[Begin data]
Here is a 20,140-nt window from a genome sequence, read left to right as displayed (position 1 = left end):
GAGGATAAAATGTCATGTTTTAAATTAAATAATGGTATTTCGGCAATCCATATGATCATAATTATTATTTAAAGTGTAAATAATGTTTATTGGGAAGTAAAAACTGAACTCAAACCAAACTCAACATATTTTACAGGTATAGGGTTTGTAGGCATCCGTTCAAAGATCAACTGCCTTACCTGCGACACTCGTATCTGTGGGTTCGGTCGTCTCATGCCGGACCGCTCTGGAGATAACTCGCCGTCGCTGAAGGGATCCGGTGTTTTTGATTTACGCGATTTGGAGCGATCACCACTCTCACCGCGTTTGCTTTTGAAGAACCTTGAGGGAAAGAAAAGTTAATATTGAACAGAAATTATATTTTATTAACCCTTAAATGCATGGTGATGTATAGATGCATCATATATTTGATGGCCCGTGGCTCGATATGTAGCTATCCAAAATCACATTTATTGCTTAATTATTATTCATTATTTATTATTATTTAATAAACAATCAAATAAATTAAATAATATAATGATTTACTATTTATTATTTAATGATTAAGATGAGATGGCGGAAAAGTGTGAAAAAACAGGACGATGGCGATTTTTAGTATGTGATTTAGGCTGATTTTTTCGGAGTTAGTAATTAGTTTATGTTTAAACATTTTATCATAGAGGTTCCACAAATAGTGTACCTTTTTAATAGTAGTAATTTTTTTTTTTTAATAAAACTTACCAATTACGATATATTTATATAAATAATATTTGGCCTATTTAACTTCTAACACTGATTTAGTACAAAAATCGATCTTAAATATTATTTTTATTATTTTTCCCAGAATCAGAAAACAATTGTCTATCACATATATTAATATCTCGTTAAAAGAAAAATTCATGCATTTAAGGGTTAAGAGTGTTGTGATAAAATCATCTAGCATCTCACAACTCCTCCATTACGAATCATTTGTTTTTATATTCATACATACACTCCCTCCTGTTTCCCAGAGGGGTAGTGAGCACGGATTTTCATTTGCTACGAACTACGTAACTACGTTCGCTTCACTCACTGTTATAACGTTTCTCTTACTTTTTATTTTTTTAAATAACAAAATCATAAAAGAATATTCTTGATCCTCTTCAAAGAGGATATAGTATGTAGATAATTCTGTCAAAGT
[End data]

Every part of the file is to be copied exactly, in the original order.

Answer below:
Here is a 20,140-nt window from a genome sequence, read left to right as displayed (position 1 = left end):
GAGGATAAAATGTCATGTTTTAAATTAAATAATGGTATTTCGGCAATCCATATGATCATAATTATTATTTAAAGTGTAAATAATGTTTATTGGGAAGTAAAAACTGAACTCAAACCAAACTCAACATATTTTACAGGTATAGGGTTTGTAGGCATCCGTTCAAAGATCAACTGCCTTACCTGCGACACTCGTATCTGTGGGTTCGGTCGTCTCATGCCGGACCGCTCTGGAGATAACTCGCCGTCGCTGAAGGGATCCGGTGTTTTTGATTTACGCGATTTGGAGCGATCACCACTCTCACCGCGTTTGCTTTTGAAGAACCTTGAGGGAAAGAAAAGTTAATATTGAACAGAAATTATATTTTATTAACCCTTAAATGCATGGTGATGTATAGATGCATCATATATTTGATGGCCCGTGGCTCGATATGTAGCTATCCAAAATCACATTTATTGCTTAATTATTATTCATTATTTATTATTATTTAATAAACAATCAAATAAATTAAATAATATAATGATTTACTATTTATTATTTAATGATTAAGATGAGATGGCGGAAAAGTGTGAAAAAACAGGACGATGGCGATTTTTAGTATGTGATTTAGGCTGATTTTTTCGGAGTTAGTAATTAGTTTATGTTTAAACATTTTATCATAGAGGTTCCACAAATAGTGTACCTTTTTAATAGTAGTAATTTTTTTTTTTTAATAAAACTTACCAATTACGATATATTTATATAAATAATATTTGGCCTATTTAACTTCTAACACTGATTTAGTACAAAAATCGATCTTAAATATTATTTTTATTATTTTTCCCAGAATCAGAAAACAATTGTCTATCACATATATTAATATCTCGTTAAAAGAAAAATTCATGCATTTAAGGGTTAAGAGTGTTGTGATAAAATCATCTAGCATCTCACAACTCCTCCATTACGAATCATTTGTTTTTATATTCATACATACACTCCCTCCTGTTTCCCAGAGGGGTAGTGAGCACGGATTTTCATTTGCTACGAACTACGTAACTACGTTCGCTTCACTCACTGTTATAACGTTTCTCTTACTTTTTATTTTTTTAAATAACAAAATCATAAAAGAATATTCTTGATCCTCTTCAAAGAGGATATAGTATGTAGATAATTCTGTCAAAGT